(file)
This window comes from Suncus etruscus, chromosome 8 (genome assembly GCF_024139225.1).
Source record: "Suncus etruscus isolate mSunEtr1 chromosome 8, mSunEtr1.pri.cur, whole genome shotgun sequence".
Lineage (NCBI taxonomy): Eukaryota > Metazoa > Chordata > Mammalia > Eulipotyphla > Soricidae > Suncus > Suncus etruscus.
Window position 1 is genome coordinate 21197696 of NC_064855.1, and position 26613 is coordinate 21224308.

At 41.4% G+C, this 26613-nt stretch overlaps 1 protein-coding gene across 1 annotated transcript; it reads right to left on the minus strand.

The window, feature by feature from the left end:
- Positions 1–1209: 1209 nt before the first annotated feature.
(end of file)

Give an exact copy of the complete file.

This window comes from Suncus etruscus, chromosome 8 (genome assembly GCF_024139225.1).
Source record: "Suncus etruscus isolate mSunEtr1 chromosome 8, mSunEtr1.pri.cur, whole genome shotgun sequence".
Lineage (NCBI taxonomy): Eukaryota > Metazoa > Chordata > Mammalia > Eulipotyphla > Soricidae > Suncus > Suncus etruscus.
Window position 1 is genome coordinate 21197696 of NC_064855.1, and position 26613 is coordinate 21224308.

At 41.4% G+C, this 26613-nt stretch overlaps 1 protein-coding gene across 1 annotated transcript; it reads right to left on the minus strand.

The window, feature by feature from the left end:
- Positions 1–1209: 1209 nt before the first annotated feature.